Chris Martin graduated in May of 2010 with his bachelor's degree in Political Science with minor concentrations in both Economics and Human Rights.
The following article was written
by SEAN BUTZE '10
For most undergraduate business students, the Social Entrepreneurship in Guatemala program is unlikely to be an obvious choice when considering how to best spend a summer vacation. At first glance, the relevance of socially-oriented development work in comparison to traditional internships can be rather unclear for those looking obtain a job in the corporate world. In my own case, however, my desire to launch a career in international business caused me to consider the benefits that becoming exposed to another culture could have for my career development.
Given the highly globalized nature of business today, I realized that I would never be prepared to lead in this new environment if I was not able understand any culture but my own. In addition, the opportunity to apply my knowledge toward making a lasting impact on people's lives made the program even more appealing to me. As a result, I decided to stray off the beaten path and see what I could learn about both the world and myself in Guatemala. What I would ultimately discover is that my experiences provided me with a unique perspective and skills that I believe will greatly contribute toward my development as a future manager.
During my stay in Guatemala I found that the most rewarding aspects of the program were the many challenges I was presented with on a daily basis. The first of such challenges was overcoming the language barrier: I spoke hardly any Spanish before the program, and so living in a Guatemalan household where no English was spoken forced me to be creative and resourceful in my attempts to communicate. Adapting to the customs and routines of Guatemalan society was also not an easy task, and I encountered many embarrassing moments as I struggled to navigate the incredibly hectic bus system and marketplace. In addition, through my work in the program I was also challenged with learning how to help and influence local people in an environment where I was very much considered an outsider. This was really the first time in my life that I was able to experience what it feels like to be a minority, not only in physical appearance but also in cultural and economic background. As a result, I had to work to constantly interact with the local people in order to build trust and reduce the negative stereotypes associated with being an American in a foreign land. Overcoming all of these obstacles was certainly not easy or always enjoyable, but doing so pushed me to demonstrate a far greater level of commitment, patience, and awareness than ever before.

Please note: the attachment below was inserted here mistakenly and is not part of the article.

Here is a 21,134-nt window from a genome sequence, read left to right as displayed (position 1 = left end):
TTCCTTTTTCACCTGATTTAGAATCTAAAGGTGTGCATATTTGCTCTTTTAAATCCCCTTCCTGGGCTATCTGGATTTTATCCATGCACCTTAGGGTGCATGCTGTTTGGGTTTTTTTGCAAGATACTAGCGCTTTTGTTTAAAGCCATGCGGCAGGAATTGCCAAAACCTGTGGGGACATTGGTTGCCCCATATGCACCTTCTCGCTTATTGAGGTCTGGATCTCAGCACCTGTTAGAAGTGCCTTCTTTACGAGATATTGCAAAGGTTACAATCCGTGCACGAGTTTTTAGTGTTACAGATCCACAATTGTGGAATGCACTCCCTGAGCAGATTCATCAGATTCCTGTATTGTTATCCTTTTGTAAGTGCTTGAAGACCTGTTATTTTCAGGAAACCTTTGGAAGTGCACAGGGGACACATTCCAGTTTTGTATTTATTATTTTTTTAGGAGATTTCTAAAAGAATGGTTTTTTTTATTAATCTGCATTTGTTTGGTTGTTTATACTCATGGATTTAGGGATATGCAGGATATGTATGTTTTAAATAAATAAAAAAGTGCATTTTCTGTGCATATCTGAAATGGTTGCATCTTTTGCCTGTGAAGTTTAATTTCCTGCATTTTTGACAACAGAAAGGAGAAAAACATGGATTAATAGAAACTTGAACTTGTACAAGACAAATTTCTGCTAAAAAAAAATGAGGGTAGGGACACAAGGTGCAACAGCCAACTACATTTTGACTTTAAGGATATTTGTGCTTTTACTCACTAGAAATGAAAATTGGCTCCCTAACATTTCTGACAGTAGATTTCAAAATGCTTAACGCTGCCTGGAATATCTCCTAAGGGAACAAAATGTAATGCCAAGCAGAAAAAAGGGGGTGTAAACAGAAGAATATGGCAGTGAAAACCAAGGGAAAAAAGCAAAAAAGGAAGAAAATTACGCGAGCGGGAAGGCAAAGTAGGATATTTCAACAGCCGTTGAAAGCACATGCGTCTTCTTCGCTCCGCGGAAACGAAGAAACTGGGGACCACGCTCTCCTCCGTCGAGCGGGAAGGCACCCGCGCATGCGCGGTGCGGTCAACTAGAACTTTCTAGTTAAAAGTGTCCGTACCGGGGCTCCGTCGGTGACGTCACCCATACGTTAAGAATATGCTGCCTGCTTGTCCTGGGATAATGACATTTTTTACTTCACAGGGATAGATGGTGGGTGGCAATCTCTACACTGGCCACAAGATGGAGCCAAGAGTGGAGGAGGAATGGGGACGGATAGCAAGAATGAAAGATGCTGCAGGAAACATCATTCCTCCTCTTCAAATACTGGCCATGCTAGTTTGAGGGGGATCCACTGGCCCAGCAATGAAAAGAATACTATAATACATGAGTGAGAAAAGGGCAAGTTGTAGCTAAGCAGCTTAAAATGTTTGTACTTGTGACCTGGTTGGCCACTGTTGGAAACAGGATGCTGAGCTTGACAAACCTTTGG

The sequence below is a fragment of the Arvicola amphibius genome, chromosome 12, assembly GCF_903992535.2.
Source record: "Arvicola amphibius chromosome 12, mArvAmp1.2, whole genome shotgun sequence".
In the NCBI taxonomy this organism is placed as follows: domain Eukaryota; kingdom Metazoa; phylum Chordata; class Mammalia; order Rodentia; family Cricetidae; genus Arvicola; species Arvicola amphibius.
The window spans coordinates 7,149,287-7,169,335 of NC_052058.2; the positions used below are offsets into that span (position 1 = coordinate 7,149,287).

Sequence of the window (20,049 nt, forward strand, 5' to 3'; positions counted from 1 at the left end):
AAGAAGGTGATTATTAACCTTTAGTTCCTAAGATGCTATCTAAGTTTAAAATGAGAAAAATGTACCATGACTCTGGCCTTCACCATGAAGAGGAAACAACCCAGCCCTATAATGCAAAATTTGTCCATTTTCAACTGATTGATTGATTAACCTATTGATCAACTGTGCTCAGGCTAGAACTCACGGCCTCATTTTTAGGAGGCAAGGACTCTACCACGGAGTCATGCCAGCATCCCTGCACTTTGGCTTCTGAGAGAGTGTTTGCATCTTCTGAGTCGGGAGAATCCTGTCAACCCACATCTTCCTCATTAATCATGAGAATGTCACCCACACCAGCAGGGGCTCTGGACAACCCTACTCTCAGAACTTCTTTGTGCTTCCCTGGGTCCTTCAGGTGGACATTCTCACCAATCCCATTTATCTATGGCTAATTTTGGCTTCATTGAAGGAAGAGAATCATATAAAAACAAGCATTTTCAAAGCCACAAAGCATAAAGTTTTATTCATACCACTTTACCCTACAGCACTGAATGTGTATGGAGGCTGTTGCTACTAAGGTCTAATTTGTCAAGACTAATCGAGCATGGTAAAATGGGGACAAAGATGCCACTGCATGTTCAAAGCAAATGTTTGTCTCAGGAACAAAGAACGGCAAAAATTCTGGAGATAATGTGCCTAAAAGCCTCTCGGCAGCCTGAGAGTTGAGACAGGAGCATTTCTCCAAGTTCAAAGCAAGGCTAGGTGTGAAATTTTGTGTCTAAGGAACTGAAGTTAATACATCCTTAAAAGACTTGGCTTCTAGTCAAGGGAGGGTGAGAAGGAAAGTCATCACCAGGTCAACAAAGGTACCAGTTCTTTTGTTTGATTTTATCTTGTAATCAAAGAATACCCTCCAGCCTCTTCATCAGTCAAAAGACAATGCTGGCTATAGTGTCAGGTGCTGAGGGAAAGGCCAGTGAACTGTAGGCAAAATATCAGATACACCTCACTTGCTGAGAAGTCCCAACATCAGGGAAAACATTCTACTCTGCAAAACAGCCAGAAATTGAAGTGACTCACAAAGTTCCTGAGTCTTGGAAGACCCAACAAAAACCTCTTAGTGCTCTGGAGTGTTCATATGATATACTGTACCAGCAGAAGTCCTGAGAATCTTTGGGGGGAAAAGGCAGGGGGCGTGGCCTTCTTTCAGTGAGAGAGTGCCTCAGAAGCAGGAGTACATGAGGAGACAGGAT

After spending eight weeks in Guatemala working to overcome the many challenges of cultural immersion, I realized that I was able to gain much more than an opportunity for adventure and philanthropy. The Social Entrepreneurship program allowed me to transform from a tourist into an active participant in Guatemalan society, greatly enhancing my appreciation for cultural differences.
For the first time ever, I was able to begin looking at the world and understanding economic problems from a very non-American point of view. This ability, I believe, is an incredibly important asset to be able to bring into a career in the 21st century. As globalization is driving businesses to operate at an increasingly cross-cultural level, the most successful of tomorrow's managers will be those who are able to understand the complexity of culture and how to deal with the difficult problems it often presents.
Months after returning from Guatemala, I now believe my experiences provided me with a solid foundation in developing such an understanding. As a result, I now feel well-equipped to begin my journey toward becoming an effective and compassionate leader in tomorrow's workforce.
Sean Butze graduated in May 2010 with a bachelor's degree in International Business. He has joined General Electric in their Financial Management Program.